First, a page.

Marcel Kooter: The Energy Transition

Marcel Kooter is an experienced senior business leader who specializes in commercial strategies for the oil industry. Recognizing the need to make better use of finite resources, he has a passion for sustainable solutions. Marcel Kooter is a vociferous advocate for the transition away from fossil fuels to greener energy sources. This article will take a closer look at the energy transition and how the international community is coming under increased pressure to turn commitments into action, moving towards sustainable energy in the fight against climate change.

Scientists have proved beyond doubt that climate change is real and the planet is heating up. According to data published by NASA, the Earth’s average temperature was 1.02°C warmer in 2020 than the baseline 1950 to 1980 mean temperature. In addition to melting polar ice caps and causing sea levels to rise, global warming is also triggering extreme weather events, leading to desertification and an increase in floods, fires, and hurricanes, causing incalculable damage in countries all over the world.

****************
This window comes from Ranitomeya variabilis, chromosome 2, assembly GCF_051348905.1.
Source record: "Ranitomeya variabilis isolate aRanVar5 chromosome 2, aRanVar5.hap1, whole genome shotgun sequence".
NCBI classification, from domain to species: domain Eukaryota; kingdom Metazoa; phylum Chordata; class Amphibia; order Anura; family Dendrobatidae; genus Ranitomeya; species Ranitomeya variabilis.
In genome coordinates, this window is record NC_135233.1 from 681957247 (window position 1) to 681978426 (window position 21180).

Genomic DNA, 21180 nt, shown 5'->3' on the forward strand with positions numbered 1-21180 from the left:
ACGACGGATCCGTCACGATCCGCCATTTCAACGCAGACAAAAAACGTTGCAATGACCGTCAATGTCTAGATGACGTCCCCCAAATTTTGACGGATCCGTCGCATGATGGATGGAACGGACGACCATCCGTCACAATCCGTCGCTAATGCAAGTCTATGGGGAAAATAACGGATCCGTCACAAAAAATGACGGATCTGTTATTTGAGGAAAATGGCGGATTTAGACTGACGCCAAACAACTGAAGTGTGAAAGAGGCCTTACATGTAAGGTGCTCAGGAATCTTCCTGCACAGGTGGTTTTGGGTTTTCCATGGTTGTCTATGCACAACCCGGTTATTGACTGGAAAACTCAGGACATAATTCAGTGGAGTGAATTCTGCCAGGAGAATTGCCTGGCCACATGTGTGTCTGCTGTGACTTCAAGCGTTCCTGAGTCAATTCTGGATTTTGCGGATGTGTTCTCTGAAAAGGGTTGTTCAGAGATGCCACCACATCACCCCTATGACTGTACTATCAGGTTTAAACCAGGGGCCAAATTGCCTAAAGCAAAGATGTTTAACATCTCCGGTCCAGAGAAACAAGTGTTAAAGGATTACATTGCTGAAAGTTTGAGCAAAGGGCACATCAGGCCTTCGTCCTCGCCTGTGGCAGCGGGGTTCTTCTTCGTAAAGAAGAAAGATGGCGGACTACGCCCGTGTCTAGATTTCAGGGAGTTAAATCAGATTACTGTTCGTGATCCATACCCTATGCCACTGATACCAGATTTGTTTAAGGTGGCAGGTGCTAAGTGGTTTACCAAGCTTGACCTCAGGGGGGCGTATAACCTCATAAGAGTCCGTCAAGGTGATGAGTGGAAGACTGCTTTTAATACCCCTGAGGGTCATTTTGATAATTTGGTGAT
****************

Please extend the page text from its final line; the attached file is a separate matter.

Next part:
Consensus of the scientific community is that this is being caused by greenhouse gasses accumulating in the Earth’s atmosphere. Carbon dioxide is the biggest threat, originating largely from the energy sector, particularly the generation of electricity.

In December 2015, world leaders convened at COP21 in Paris, entering into an international agreement that set out the ambitious target of limiting global warming by the end of the 21st century, keeping the average increase below 2°C compared with preindustrial levels and ideally limiting it to 1.5°C. In November 2021, COP26 was staged in Glasgow, confirming the commitment to reach carbon neutrality by 2050.

Reaching this goal largely hinges upon energy transition, marking a shift from a fossil fuel-based energy mix to sustainable sources of electricity that produce zero, or very limited, carbon emissions. Replacing fossil fuel-generated energy with electricity generated from renewable sources would have a knock-on impact on other sectors, particularly transport, making them cleaner and greener.

In November 2022, the Energy Transitions Commission (ETC) published a report assessing international progress towards limiting global warming to 1.5°C by the end of the century and outlining areas that should be prioritized for accelerated action. Despite positive progress, the report suggested that the world was not yet on course to meet the target, predicting that for the international community to have a 50% chance of achieving this objective, COP27 must serve as a catalyst to turn commitments into specific actions – paving the way for more forceful measures to end deforestation and phase out coal.

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